The other day, I came across a blog post by one of Europe’s biggest telecommunication operators, Spain’s Telefonica, arguing that the “fair share” debate is not about network neutrality and that its reference is some sort of a ploy by big tech to “distort and distract from the crucial issue: [the fact that] Europe needs investments in digital infrastructure for the benefit of all Europeans in the future”.
Let me start by pointing to the hypocrisy of this statement. Let’s not forget that it was the telcos that created an issue out of nothing by piggybacking on the wave of legislation targeting big tech; the hope is that other legitimate concerns policy makers have about big tech will clout their judgement so much so that they believe the unreasonable complaints of telcos. And, these claims are unreasonable; we know this by now. The majority has spoken: there is no market failure, there is no need for regulation, there is not a problem. Yet, here we are talking about a non-problem for more than a year now. So, let’s not forget who opened the network neutrality can of warms. Telcos did.
But let’s go back to the reason for this post: the idea that the current debate is not about network neutrality.
Let me start by saying that, unequivocally, the “fair share” debate is about network neutrality. There is no question about it. It always has been and it will always be. It was a network neutrality issue back in 2012, when European telcos came up with this plan and it continues to be today. As I asked back in 2022, “How is it possible to talk about changing the way interconnection works in the Internet and not talk about network neutrality? How is it possible to consider allowing certain commercial transactions to replace years of peering arrangements in the Internet and not talk about network neutrality? Pretty simple, you cannot”.
And, if you don’t believe me then you must read what Barbara van Schewick, one of the world’s leading experts on net neutrality, a professor at Stanford Law School, and the director of Stanford Law School’s Center for Internet and Society, has written:
“Net neutrality seeks to ensure that we, not the companies we pay to get online, get to decide what we do online. Users determine what apps and services are successful, not ISPs. Art. 3(3), subparagraph 1 of the Open Internet Regulation ensures ISPs cannot interfere with our choices by prohibiting ISPs from discriminating among applications, content, and services. In 2020 and 2021, the European Court of Justice held that this rule prohibits ISPs from treating applications differently either technically or economically. That means an ISP may not slow down Netflix or put its own video service in a fast lane; that would be technical discrimination. An ISPs may not charge a different price for the data used by WhatsApp than for the data used by the ISP’s own messaging app, either; that would be economic discrimination. The network fee proposal seeks to charge selected content providers but not others. This treats content providers that have to pay differently from those that are exempted. This kind of economic discrimination directly violates Art. 3(3), subparagraph 1.”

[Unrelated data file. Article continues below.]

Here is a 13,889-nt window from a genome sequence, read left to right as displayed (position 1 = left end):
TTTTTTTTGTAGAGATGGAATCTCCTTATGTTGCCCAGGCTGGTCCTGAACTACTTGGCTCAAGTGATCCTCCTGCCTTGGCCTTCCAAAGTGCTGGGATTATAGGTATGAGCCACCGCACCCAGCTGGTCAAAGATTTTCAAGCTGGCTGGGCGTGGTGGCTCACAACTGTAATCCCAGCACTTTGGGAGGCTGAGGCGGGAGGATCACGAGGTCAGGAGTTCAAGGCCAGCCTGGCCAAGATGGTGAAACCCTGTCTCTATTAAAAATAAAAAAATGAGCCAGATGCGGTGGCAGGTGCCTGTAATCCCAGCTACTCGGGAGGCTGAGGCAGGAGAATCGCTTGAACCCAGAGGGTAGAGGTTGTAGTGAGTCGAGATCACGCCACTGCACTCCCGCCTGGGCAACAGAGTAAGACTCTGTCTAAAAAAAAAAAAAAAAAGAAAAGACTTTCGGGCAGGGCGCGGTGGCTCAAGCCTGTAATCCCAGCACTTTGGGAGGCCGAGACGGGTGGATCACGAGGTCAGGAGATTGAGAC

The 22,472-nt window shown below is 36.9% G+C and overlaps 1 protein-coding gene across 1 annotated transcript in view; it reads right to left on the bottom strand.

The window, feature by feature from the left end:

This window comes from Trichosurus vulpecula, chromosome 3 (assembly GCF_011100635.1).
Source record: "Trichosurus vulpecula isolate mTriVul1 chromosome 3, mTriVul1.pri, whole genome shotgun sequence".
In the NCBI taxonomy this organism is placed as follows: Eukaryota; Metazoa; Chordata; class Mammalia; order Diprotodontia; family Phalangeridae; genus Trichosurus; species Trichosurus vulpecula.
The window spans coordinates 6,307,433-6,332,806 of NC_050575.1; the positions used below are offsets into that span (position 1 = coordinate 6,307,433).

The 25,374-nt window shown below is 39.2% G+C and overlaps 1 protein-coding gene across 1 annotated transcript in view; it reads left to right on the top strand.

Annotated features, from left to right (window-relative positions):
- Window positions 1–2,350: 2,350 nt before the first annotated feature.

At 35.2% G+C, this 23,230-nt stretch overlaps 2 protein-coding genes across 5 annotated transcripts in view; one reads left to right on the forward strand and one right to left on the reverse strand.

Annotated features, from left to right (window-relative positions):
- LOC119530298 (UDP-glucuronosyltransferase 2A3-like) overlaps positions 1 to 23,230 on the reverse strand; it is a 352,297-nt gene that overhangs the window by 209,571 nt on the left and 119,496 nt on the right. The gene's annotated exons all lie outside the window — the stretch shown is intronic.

Of course, the concerns over network neutrality are not promoted or voiced by Big Tech only. Civil society, consumer organizations, members of the European Parliament and governments have all expressed concerns about the implications a “fair share” proposal can have on the established principles of network neutrality and the ability of users to access the content they pay their ISPs for. Telefonica's blog post conveniently avoids to mention them. They pin it to big tech because, playing the “big tech does everything wrong” card, might actually distract from talking about the real impact of this policy on users, the European digital market and the Internet.
There is really no way to getting around the fact that forcing some apps and services to pay ISPs is the definition of network neutrality violation. There is also really not getting around the fact that, if this initiative goes forward, Europe will be solely responsible for undermining one of the most fundamental and hard-fought principles in the Internet. Just because you want something not to be a problem, does not mean it isn’t. And, this is the case with network neutrality; just because telcos and the Commission are saying it is not an issue, it does not make it a non-issue; especially, when all evidence points to the contrary.
For better or worse, we are now stuck with this debate. It would be a grave injustice to allow telcos to narrow it only to the bit that makes them comfortable. Network neutrality should be on the table!